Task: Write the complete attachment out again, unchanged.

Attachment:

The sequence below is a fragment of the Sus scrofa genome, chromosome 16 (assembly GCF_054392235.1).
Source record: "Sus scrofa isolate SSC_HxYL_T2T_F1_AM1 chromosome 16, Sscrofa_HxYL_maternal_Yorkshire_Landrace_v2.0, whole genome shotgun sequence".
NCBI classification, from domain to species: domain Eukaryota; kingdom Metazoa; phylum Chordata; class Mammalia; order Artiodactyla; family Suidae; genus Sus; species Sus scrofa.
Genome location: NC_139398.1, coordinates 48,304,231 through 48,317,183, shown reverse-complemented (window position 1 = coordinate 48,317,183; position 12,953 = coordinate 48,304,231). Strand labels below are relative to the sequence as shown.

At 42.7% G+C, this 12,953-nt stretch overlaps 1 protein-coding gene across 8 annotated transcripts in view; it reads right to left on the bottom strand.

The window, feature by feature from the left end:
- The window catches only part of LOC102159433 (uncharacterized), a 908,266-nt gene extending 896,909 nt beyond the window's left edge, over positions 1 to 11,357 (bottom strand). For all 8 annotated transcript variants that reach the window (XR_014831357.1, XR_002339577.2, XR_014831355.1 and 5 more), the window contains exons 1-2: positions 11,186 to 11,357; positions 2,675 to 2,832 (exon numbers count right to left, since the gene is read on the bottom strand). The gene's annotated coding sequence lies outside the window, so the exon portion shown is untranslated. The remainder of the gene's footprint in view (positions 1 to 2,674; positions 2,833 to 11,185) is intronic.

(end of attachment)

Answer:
The sequence below is a fragment of the Sus scrofa genome, chromosome 16 (assembly GCF_054392235.1).
Source record: "Sus scrofa isolate SSC_HxYL_T2T_F1_AM1 chromosome 16, Sscrofa_HxYL_maternal_Yorkshire_Landrace_v2.0, whole genome shotgun sequence".
NCBI classification, from domain to species: domain Eukaryota; kingdom Metazoa; phylum Chordata; class Mammalia; order Artiodactyla; family Suidae; genus Sus; species Sus scrofa.
Genome location: NC_139398.1, coordinates 48,304,231 through 48,317,183, shown reverse-complemented (window position 1 = coordinate 48,317,183; position 12,953 = coordinate 48,304,231). Strand labels below are relative to the sequence as shown.

At 42.7% G+C, this 12,953-nt stretch overlaps 1 protein-coding gene across 8 annotated transcripts in view; it reads right to left on the bottom strand.

The window, feature by feature from the left end:
- The window catches only part of LOC102159433 (uncharacterized), a 908,266-nt gene extending 896,909 nt beyond the window's left edge, over positions 1 to 11,357 (bottom strand). For all 8 annotated transcript variants that reach the window (XR_014831357.1, XR_002339577.2, XR_014831355.1 and 5 more), the window contains exons 1-2: positions 11,186 to 11,357; positions 2,675 to 2,832 (exon numbers count right to left, since the gene is read on the bottom strand). The gene's annotated coding sequence lies outside the window, so the exon portion shown is untranslated. The remainder of the gene's footprint in view (positions 1 to 2,674; positions 2,833 to 11,185) is intronic.